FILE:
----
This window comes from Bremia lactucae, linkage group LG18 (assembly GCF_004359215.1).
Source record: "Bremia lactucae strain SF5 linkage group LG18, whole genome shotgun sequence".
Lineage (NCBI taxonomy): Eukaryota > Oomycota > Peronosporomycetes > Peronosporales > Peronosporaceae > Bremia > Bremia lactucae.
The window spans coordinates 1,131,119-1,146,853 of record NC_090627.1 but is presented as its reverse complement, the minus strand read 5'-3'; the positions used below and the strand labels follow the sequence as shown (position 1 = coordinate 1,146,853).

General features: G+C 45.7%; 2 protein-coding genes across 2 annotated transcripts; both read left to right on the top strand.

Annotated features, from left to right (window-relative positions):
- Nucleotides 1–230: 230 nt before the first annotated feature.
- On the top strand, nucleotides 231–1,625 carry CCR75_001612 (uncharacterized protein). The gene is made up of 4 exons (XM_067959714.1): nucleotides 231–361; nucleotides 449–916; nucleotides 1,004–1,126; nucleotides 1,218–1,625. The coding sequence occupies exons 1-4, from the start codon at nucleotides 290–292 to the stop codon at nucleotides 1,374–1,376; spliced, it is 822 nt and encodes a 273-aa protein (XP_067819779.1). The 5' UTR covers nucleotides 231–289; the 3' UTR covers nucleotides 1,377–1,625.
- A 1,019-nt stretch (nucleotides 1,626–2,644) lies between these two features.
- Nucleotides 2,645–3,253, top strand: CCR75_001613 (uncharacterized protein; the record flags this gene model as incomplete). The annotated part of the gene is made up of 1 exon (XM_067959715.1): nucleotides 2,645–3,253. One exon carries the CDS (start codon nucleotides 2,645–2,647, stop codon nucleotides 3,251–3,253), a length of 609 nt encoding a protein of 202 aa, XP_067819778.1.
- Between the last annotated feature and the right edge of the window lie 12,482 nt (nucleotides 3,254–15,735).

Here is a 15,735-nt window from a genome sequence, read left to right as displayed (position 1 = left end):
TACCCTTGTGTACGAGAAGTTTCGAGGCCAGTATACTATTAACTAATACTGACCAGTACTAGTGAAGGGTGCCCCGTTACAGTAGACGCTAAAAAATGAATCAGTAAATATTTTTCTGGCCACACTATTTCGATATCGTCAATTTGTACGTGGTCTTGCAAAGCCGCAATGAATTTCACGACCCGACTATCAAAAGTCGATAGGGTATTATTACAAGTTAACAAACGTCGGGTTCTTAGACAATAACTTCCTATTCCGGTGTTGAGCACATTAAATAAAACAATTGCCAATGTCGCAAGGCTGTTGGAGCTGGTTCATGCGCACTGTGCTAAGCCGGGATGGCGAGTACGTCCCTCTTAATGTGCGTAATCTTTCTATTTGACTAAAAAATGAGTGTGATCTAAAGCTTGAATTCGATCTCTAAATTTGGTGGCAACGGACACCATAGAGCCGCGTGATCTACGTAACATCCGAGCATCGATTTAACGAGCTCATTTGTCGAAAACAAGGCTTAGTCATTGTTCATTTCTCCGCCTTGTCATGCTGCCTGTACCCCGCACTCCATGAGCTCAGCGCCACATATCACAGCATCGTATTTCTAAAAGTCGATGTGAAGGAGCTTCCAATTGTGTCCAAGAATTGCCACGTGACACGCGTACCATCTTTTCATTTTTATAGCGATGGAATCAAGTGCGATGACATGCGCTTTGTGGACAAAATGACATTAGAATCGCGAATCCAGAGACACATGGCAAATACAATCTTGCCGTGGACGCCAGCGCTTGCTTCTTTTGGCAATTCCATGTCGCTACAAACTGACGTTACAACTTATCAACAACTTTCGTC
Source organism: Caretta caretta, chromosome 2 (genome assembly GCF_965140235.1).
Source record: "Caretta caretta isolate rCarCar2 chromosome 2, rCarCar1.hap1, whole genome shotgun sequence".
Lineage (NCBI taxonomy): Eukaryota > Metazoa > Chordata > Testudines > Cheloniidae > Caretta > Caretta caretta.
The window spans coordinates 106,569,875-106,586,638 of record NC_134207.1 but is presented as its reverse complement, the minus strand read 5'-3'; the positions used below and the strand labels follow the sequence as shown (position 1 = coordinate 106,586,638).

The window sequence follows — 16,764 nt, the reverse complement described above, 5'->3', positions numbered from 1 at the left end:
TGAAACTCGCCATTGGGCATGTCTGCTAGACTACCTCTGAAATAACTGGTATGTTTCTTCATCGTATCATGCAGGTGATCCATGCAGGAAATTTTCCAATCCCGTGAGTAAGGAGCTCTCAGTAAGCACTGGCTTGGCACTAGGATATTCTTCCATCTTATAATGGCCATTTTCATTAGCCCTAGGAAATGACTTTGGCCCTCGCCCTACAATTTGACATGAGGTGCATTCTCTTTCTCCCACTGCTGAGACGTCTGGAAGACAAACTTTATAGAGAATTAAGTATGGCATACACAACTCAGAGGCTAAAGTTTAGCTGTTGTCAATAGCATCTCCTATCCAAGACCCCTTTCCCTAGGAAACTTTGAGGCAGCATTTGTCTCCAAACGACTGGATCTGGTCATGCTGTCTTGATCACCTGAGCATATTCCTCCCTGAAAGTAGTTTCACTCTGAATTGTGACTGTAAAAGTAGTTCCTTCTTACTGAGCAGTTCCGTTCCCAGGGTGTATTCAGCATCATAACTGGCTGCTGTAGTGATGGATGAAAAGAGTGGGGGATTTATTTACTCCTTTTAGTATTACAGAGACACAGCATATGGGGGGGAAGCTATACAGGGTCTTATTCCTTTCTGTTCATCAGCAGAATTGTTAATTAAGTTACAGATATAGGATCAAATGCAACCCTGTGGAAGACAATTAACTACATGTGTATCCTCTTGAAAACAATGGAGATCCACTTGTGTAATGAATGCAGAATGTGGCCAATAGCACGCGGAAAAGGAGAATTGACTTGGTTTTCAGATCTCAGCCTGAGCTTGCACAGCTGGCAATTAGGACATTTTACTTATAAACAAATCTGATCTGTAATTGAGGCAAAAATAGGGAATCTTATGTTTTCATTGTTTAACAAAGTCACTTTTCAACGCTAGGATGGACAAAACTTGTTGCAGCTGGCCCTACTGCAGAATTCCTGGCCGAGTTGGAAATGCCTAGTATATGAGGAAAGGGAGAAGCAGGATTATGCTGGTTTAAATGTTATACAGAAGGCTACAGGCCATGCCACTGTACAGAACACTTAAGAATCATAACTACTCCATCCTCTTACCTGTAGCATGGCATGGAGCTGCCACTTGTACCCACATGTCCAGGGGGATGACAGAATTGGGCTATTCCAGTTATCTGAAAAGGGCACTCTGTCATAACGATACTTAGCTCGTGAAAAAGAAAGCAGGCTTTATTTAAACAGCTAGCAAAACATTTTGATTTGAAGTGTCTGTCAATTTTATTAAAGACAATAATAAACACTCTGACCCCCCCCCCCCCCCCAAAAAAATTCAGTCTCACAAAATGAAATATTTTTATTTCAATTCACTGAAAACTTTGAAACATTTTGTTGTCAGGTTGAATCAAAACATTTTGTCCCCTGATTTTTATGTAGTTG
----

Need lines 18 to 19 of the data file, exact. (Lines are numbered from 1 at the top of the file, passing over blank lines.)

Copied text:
The window sequence follows — 16,764 nt, the reverse complement described above, 5'->3', positions numbered from 1 at the left end:
TGAAACTCGCCATTGGGCATGTCTGCTAGACTACCTCTGAAATAACTGGTATGTTTCTTCATCGTATCATGCAGGTGATCCATGCAGGAAATTTTCCAATCCCGTGAGTAAGGAGCTCTCAGTAAGCACTGGCTTGGCACTAGGATATTCTTCCATCTTATAATGGCCATTTTCATTAGCCCTAGGAAATGACTTTGGCCCTCGCCCTACAATTTGACATGAGGTGCATTCTCTTTCTCCCACTGCTGAGACGTCTGGAAGACAAACTTTATAGAGAATTAAGTATGGCATACACAACTCAGAGGCTAAAGTTTAGCTGTTGTCAATAGCATCTCCTATCCAAGACCCCTTTCCCTAGGAAACTTTGAGGCAGCATTTGTCTCCAAACGACTGGATCTGGTCATGCTGTCTTGATCACCTGAGCATATTCCTCCCTGAAAGTAGTTTCACTCTGAATTGTGACTGTAAAAGTAGTTCCTTCTTACTGAGCAGTTCCGTTCCCAGGGTGTATTCAGCATCATAACTGGCTGCTGTAGTGATGGATGAAAAGAGTGGGGGATTTATTTACTCCTTTTAGTATTACAGAGACACAGCATATGGGGGGGAAGCTATACAGGGTCTTATTCCTTTCTGTTCATCAGCAGAATTGTTAATTAAGTTACAGATATAGGATCAAATGCAACCCTGTGGAAGACAATTAACTACATGTGTATCCTCTTGAAAACAATGGAGATCCACTTGTGTAATGAATGCAGAATGTGGCCAATAGCACGCGGAAAAGGAGAATTGACTTGGTTTTCAGATCTCAGCCTGAGCTTGCACAGCTGGCAATTAGGACATTTTACTTATAAACAAATCTGATCTGTAATTGAGGCAAAAATAGGGAATCTTATGTTTTCATTGTTTAACAAAGTCACTTTTCAACGCTAGGATGGACAAAACTTGTTGCAGCTGGCCCTACTGCAGAATTCCTGGCCGAGTTGGAAATGCCTAGTATATGAGGAAAGGGAGAAGCAGGATTATGCTGGTTTAAATGTTATACAGAAGGCTACAGGCCATGCCACTGTACAGAACACTTAAGAATCATAACTACTCCATCCTCTTACCTGTAGCATGGCATGGAGCTGCCACTTGTACCCACATGTCCAGGGGGATGACAGAATTGGGCTATTCCAGTTATCTGAAAAGGGCACTCTGTCATAACGATACTTAGCTCGTGAAAAAGAAAGCAGGCTTTATTTAAACAGCTAGCAAAACATTTTGATTTGAAGTGTCTGTCAATTTTATTAAAGACAATAATAAACACTCTGACCCCCCCCCCCCCCCCAAAAAAATTCAGTCTCACAAAATGAAATATTTTTATTTCAATTCACTGAAAACTTTGAAACATTTTGTTGTCAGGTTGAATCAAAACATTTTGTCCCCTGATTTTTATGTAGTTG